Sarcomas are malignant tumors of mesenchymal origin.
The mesoderm differentiates into hematopoietic and connective tissue
Sarcomas arise from the skeleton and "supporting structures"
They can be defined in terms of the tissues they arise from and their location:
- Skeletal (voluntary muscle)
- Smooth (involuntary muscle)
- Connective tissue
- Adipose (fat)
- Vascular tissue
- Peripheral nervous system
There are many different types of sarcomas with different:
- Histological appearance
- Clinical behavior
Soft tissue Sarcomas (STS) :
Childhood muscle sarcomas are broadly grouped as:
- Rhabdomyosarcoma (RMS)
- Non-rhabdomyosarcoma soft tissue sarcoma (Non-RMS, NRMS or NRMSTS)
STS represent about 8% of all childhood malignancies.
The proportion of RMS and non-RMS are roughly equal.
Rhabdomyosarcomas (RMS) are thought to arise from immature mesenchymal cells that should normally be involved in the development of skeletal muscle. But, RMS can be found in areas where one would not expect to find striated muscle.
In Canada, between 2000 and 2004, rhabdomyosarcoma had a 5 year OSP (Observed Survival Proportions) for children between 0 and 14 years of 80%.
Non-Rhabdomyosarcoma tumors (non-RMS)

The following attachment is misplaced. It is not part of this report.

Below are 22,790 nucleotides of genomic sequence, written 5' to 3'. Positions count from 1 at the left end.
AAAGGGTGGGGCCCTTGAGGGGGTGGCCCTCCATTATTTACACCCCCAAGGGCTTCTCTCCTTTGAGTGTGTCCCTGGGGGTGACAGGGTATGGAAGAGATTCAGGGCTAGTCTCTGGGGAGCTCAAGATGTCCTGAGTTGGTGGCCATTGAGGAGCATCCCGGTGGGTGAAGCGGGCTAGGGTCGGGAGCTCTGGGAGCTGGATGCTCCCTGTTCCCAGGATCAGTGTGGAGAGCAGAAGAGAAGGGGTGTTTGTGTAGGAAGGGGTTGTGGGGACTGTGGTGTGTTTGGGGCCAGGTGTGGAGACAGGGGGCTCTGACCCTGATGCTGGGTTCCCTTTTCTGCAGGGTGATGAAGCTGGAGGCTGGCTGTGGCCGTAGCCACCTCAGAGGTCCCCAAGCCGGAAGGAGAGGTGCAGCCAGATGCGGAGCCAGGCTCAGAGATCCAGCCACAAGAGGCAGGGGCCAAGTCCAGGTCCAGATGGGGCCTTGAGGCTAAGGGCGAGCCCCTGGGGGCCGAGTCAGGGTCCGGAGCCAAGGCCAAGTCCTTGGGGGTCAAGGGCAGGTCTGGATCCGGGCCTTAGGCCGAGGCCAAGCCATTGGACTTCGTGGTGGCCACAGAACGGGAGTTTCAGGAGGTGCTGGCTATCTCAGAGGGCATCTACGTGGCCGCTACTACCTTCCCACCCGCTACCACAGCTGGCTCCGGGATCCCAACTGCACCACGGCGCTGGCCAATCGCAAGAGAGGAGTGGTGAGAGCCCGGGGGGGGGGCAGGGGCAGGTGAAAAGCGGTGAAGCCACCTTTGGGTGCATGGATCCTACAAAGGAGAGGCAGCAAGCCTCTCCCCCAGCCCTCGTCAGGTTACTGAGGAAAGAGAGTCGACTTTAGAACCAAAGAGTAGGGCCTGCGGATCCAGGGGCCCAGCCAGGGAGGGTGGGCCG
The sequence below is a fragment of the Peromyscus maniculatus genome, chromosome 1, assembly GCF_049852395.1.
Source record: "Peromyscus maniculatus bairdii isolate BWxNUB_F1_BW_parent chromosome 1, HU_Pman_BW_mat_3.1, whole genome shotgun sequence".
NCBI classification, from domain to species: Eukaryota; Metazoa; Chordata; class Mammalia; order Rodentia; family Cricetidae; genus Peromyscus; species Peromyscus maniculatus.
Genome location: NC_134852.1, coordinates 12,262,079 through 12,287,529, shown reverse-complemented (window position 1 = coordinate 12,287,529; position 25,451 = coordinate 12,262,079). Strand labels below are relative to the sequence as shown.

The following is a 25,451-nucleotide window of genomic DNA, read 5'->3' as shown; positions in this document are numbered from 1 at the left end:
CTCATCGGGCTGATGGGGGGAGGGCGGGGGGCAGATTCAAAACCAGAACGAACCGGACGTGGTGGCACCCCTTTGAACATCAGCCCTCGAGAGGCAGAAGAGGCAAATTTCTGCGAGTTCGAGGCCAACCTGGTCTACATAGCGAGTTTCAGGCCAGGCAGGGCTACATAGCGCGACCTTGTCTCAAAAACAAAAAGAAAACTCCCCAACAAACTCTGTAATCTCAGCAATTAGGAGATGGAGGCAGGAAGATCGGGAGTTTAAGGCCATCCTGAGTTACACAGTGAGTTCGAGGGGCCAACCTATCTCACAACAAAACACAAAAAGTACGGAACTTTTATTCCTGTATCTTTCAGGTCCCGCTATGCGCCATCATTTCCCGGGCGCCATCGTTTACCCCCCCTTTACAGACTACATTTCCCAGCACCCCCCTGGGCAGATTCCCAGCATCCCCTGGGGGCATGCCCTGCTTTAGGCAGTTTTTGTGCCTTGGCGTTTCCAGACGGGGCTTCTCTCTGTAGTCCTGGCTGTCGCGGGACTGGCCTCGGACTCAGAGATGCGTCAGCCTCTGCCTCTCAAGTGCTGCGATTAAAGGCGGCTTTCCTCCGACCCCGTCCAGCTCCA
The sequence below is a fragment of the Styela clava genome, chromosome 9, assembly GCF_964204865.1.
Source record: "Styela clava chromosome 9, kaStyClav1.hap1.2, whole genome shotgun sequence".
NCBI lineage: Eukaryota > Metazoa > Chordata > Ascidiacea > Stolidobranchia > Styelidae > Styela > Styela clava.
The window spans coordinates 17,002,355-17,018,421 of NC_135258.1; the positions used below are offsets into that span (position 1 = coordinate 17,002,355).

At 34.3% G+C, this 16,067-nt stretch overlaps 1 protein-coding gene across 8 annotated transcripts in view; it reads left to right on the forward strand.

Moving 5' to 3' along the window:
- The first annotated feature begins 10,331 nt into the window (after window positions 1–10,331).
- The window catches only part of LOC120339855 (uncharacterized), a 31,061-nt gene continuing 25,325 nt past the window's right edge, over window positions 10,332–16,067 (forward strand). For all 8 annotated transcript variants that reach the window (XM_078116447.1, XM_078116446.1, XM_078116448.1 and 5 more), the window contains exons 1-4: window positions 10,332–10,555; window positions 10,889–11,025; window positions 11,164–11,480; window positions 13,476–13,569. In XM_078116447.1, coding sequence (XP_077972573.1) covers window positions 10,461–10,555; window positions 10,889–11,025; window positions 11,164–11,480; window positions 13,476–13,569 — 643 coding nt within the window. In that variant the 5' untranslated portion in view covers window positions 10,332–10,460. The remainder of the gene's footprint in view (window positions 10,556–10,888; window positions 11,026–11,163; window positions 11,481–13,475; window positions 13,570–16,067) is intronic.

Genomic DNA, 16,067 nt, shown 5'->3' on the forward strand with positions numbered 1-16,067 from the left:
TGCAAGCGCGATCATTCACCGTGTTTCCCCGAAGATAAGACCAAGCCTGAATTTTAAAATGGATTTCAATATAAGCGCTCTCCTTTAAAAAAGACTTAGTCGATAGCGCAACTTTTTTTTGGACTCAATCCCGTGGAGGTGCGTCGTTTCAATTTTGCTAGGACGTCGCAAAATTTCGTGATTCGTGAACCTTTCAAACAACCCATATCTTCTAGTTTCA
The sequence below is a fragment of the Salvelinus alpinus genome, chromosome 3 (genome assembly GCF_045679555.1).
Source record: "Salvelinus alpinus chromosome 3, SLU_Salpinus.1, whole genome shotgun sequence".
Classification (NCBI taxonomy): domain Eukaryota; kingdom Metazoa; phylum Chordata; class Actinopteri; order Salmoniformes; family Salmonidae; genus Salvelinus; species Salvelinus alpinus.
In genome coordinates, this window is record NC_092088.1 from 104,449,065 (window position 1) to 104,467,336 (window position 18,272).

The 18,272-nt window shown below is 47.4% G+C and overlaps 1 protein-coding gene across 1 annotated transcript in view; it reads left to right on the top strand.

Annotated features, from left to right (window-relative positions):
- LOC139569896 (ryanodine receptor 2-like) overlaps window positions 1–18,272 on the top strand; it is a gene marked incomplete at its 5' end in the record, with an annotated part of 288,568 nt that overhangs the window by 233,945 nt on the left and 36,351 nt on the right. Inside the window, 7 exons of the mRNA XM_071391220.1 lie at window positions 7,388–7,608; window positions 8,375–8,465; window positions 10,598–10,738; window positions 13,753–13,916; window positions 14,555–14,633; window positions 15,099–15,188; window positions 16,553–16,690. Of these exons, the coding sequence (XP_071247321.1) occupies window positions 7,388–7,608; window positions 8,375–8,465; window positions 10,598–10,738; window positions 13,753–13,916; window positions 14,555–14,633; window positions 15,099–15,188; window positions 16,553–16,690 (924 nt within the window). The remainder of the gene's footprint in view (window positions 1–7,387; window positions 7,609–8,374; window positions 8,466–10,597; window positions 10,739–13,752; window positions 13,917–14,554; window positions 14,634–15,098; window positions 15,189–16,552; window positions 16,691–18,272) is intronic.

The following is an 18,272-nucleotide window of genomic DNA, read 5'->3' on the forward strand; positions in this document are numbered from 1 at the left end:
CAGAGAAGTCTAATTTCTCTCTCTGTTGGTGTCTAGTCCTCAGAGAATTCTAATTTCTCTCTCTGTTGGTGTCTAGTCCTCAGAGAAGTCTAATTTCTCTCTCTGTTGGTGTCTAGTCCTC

These are rare tumors and management of the different types overlaps
In the US, SEER have documented that roughly 4.5% of all childhood malignancies are Non-RMS.
The incidence of Non-RMS did not change between 1975 and 1999
In the US the overall 10 year survival in children with Non-RMS has not changed over the past 20 years and is roughly 73%. In the U.S there are 250 to 300 new cases per year of non-RMS.
Many different pathological types of tumors comprise non-RMS. Here are some examples:
- Liposarcomas (rare)
- Lipoblastoma (rare)
- Epithelioid sarcoma
- Synovial sarcoma
- Infantile fibrosarcoma
- Malignant fibrous histiocytoma
- Alveolar soft part sarcoma
- Clear cell sarcoma
- Peripheral nerve sheath tumor
- Dermatofibrosarcoma protruberans
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